Today, the Business Court entered an Order granting summary judgment against members of a limited liability company who contended that an investor who was the principal source of funding to the LLC had a fiduciary duty to the LLC and its members.
The case, Kaplan v. O.K. Technologies, arose following the dissolution of a company formed to commercialize a process for filtering hog waste. Kaplan, a minority member of the LLC, was its only source of funds and controlled the LLC’s checkbook. Over time, he lent the LLC nearly $2 million, which the company used to pay salaries and legal expenses, among other things.
When the company’s prospects faded, Kaplan stopped funding the company and asked for repayment of his loans. The other members responded by voting to dissolve the LLC, which was placed in receivership. Kaplan sued to collect his substantial debt.
The other members of the LLC claimed that because Kaplan had "complete control over all expenditures," and because he knew that the LLC was completely reliant on his contributions, he had an "enhanced fiduciary duty" to the LLC and the other members.
Judge Tennille held:
Being an investor in a company does not create a fiduciary relationship. . . . Kaplan, as a minority shareholder, had no fiduciary duty to the other shareholders even though he was the sole financial contributor to O.K. Like an investor in a corporation, Kaplan’s position as the holder of the purse strings did not create a fiduciary duty. At all pertinent times, Kaplan was a minority shareholder without dominance or control over either O.K. or any of the other shareholders and therefore without a fiduciary duty.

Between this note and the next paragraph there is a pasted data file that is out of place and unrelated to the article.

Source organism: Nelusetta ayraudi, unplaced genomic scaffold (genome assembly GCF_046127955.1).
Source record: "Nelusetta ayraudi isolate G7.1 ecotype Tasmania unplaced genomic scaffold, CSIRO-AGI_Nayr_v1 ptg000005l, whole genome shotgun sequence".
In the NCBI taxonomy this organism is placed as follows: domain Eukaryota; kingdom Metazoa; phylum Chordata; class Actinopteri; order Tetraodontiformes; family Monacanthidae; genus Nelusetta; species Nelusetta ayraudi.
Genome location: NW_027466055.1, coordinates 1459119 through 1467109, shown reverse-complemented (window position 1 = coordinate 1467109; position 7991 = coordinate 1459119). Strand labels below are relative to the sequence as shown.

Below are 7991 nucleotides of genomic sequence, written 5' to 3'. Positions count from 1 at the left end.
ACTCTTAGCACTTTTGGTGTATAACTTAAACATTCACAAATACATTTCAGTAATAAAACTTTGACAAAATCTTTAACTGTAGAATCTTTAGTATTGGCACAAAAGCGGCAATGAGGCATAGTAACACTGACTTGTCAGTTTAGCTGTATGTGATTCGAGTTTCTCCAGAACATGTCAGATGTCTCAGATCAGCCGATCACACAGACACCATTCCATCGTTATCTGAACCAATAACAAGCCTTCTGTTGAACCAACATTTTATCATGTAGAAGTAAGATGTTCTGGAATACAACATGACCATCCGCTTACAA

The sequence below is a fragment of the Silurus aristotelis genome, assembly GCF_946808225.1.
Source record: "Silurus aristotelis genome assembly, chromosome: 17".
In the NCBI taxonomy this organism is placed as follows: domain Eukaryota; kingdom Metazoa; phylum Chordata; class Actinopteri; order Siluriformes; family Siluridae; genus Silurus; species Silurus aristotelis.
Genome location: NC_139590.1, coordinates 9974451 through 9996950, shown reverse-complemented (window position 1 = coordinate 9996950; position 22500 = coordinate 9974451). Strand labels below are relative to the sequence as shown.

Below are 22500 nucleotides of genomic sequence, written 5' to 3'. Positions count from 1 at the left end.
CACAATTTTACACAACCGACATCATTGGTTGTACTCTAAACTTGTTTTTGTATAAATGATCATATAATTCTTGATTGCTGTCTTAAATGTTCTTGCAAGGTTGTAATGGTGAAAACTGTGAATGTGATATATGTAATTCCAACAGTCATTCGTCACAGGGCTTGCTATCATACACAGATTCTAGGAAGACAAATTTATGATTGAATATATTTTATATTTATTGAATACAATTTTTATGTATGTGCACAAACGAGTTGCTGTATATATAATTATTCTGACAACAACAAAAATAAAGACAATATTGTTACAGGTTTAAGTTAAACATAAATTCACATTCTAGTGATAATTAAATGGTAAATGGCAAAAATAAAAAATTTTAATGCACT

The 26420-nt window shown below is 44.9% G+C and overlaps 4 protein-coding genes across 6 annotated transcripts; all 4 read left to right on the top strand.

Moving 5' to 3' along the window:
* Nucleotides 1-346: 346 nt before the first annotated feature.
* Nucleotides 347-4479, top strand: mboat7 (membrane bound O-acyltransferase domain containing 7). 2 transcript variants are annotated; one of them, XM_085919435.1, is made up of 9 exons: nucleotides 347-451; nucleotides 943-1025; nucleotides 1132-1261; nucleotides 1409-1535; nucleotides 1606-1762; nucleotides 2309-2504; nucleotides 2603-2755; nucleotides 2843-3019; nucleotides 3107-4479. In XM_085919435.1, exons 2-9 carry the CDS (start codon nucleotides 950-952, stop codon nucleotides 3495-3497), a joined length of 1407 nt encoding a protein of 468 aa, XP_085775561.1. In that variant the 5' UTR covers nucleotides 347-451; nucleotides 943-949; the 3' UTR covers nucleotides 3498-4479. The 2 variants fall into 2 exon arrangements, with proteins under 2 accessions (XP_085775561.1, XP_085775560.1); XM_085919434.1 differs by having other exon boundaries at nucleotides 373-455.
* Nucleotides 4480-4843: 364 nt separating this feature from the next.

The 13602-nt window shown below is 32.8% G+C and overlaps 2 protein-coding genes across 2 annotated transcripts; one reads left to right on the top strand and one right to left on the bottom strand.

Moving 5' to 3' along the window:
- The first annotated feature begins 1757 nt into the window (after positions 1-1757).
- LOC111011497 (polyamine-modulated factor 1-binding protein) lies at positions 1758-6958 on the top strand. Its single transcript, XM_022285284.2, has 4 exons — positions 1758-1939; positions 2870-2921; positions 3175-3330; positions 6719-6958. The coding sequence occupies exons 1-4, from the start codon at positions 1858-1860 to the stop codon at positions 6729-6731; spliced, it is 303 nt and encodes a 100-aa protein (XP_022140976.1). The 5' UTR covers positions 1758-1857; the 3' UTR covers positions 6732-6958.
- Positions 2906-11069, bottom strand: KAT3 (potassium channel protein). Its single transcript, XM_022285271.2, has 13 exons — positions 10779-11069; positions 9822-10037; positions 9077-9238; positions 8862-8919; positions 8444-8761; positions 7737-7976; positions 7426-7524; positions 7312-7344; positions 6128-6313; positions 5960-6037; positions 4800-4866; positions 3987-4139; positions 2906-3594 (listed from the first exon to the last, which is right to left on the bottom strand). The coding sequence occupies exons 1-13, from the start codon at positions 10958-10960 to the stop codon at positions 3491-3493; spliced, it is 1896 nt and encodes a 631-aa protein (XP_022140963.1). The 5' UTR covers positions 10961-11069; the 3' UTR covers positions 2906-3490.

Op. at 5-6. Judge Tennille stated that, in any event, it was "unclear what Defendants believe Kaplan’s fiduciary duty required him to do." (Op. at 9). The Court held that Kaplan was not required to provide "limitless funding" and he was entitled to seek to collect the debt owed to him.
The LLC members also contended that Kaplan had not followed the procedures set forth in the LLC’s Operating Agreement in making his loans. The Court ruled, however, that these claims were barred by ratification and estoppel. It held "Defendants are estopped from objecting to the loans by their continued acceptance of reimbursement and salary made possible by the loans, as well as their inaction when O.K. creditors were paid with the loaned money." (Op. at 8).
Two other claims made by the Defendants, for negligent misrepresentation and unfair and deceptive practices, are worth mentioning.